Except neither is true. Instead of focusing on legislation that would provide the needed carrots and sticks to persuade business to create jobs or doing something big and audacious like the works program from the 30s, Republicans in Congress and in any number of state legislatures are wasting taxpayer money meddling in the uteri and sex lives of its citizens and debating whether adults should be able to buy alcohol on Sunday.
The only demographic enjoying small government is big business and they enjoy the pleasures of having their diamond fruitcake and fucking it, too. Government stays out of their way long enough to allow them to amass huge fortunes through sketchy business practices and when that scheme blows up, they turn to Daddy government to cover their tab all the while declaring their ability to handle continuing lack of oversight because this mess wasn't really their fault anyway. It was those awful consumers who caused the world economy's meltdown. Buying big houses and shit they didn't need. The nerve. Not that anyone profited from that spending spree. Oh no.
So smaller government means smaller for business, but not just business, but specifically big business. What's good for them isn't always good for small business as anyone struggling to get credit for their business can tell you. But smaller government as defined by current Republican leadership also means that individual freedoms are curtailed unless it comes to taxes. But even that is a big lie. We cut taxes for the top and the problems become local. Local governments raise fees and lay people off to cover their nut. Yes, the government has shrunk but so has its ability to deliver services and so has the number of employed people in your community. So far no business - big or small - has rushed in to most places to fill the gaps.
But here's a way in which yes, I admit, I want a bigger government. I want a government that sees something wrong and uses the tax dollars to help people and to shape society into something better.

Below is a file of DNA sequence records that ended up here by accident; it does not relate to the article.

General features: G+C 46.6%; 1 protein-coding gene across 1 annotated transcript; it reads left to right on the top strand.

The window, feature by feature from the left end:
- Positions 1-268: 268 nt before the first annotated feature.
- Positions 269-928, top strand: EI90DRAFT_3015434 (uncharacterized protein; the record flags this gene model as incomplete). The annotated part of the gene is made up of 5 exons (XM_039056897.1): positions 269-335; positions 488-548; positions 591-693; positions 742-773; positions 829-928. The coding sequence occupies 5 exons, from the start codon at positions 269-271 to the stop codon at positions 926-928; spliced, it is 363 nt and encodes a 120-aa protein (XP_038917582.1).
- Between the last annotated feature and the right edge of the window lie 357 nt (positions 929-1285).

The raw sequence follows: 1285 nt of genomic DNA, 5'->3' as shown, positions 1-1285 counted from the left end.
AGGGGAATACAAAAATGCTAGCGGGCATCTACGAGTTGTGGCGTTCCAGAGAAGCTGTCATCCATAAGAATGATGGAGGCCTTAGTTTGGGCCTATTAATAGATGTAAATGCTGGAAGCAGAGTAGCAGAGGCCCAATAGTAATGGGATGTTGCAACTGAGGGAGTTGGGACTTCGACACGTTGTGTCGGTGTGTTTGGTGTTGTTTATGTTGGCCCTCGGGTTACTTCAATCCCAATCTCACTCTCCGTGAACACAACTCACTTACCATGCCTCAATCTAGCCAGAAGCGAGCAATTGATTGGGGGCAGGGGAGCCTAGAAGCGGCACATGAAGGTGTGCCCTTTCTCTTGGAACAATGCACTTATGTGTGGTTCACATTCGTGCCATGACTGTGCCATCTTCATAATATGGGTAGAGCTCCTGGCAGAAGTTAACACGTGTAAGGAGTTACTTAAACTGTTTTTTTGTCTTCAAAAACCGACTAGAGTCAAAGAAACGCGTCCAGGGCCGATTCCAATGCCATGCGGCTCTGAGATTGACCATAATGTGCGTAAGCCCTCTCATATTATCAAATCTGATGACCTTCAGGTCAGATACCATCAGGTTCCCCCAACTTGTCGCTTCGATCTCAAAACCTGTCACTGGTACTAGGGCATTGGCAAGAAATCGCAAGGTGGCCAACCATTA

On the state's department of labor website, there's a job posting for an on-site housekeeper that (1) Required the person to live at the hotel/motel/Holiday Inn* (say what?); (2) Paid minimum wage $7.25; and (3) Would deduct the employee's weekly rent from their paycheck.
Again, say what?
A little quick math.
Assumptions: The lucky person who gets that job works 40 hours per week, claims one deduction for state and federal and gets paid weekly. He or she (most likely she) will net $247 per week.
Now, let's say that her weekly rent for the room is $100. That leaves her with $147 per week on which to live. Sounds okay, right? She doesn't have to pay for her utilities because that would be covered by her rent at the hotel/motel. Fine. But let's look at this monthly. She has $588 a month with which to pay for the following:
Food and her personal care and laundry items (she can't steal soap, shampoo and detergent from her parsimonious employers, can she?)
Quarters for her laundry
Car payment, if she has one
Health insurance & doctor visit copays
That $588 is stretched. I can't even fathom what it costs for an individual to buy medical insurance these days. Let's hope she's healthy and without any pre-existing conditions. And I included tithing because people here consider religion a vital part of their lives.
So getting back to the government. This job is posted on a state website that is monitored by state employees. Here's what I want from my government in this regard: